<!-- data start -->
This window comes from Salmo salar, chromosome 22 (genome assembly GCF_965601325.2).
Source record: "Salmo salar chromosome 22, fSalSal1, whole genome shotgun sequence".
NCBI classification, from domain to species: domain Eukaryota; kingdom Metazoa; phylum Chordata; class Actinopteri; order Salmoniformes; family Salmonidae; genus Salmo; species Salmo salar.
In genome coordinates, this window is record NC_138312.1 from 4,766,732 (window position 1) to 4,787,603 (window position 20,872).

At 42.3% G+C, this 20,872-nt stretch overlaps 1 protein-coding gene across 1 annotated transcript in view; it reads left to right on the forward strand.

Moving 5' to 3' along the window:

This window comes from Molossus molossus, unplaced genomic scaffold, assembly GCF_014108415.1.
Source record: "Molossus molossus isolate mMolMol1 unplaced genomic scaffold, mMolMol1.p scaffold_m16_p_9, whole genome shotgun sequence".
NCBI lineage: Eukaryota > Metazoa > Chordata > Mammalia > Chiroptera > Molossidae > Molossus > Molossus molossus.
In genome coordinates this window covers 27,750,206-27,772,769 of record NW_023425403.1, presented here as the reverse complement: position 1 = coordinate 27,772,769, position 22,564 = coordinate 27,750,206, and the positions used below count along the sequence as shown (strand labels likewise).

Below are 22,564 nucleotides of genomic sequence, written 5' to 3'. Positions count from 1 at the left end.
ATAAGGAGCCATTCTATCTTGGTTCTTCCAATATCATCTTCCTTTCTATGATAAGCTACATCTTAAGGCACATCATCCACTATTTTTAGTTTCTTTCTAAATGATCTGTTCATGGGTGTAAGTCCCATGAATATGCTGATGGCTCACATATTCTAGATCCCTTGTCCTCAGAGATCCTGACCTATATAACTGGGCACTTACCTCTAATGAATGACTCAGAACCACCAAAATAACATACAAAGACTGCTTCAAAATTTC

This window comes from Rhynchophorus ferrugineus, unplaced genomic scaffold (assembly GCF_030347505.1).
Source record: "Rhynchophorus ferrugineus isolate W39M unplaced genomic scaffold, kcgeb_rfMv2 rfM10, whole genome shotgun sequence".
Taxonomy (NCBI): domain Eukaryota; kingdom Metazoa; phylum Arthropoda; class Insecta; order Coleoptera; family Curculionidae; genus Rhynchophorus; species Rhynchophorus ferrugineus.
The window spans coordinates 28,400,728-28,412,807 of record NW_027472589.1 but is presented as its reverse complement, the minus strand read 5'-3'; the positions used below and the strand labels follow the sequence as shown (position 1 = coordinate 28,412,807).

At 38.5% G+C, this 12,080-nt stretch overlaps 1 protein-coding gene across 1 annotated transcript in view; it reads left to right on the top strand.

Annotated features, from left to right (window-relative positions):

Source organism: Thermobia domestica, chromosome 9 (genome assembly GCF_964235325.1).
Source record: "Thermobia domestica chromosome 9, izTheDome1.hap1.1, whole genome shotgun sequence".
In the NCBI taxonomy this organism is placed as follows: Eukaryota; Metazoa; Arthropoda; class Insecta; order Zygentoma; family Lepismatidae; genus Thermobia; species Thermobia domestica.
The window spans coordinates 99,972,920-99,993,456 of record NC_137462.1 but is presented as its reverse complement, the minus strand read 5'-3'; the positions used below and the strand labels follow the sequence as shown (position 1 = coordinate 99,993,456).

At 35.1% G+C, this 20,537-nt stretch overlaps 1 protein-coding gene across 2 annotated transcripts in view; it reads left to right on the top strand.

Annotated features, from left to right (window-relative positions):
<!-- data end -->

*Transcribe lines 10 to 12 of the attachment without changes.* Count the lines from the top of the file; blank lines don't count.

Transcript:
In genome coordinates this window covers 27,750,206-27,772,769 of record NW_023425403.1, presented here as the reverse complement: position 1 = coordinate 27,772,769, position 22,564 = coordinate 27,750,206, and the positions used below count along the sequence as shown (strand labels likewise).

Below are 22,564 nucleotides of genomic sequence, written 5' to 3'. Positions count from 1 at the left end.
ATAAGGAGCCATTCTATCTTGGTTCTTCCAATATCATCTTCCTTTCTATGATAAGCTACATCTTAAGGCACATCATCCACTATTTTTAGTTTCTTTCTAAATGATCTGTTCATGGGTGTAAGTCCCATGAATATGCTGATGGCTCACATATTCTAGATCCCTTGTCCTCAGAGATCCTGACCTATATAACTGGGCACTTACCTCTAATGAATGACTCAGAACCACCAAAATAACATACAAAGACTGCTTCAAAATTTC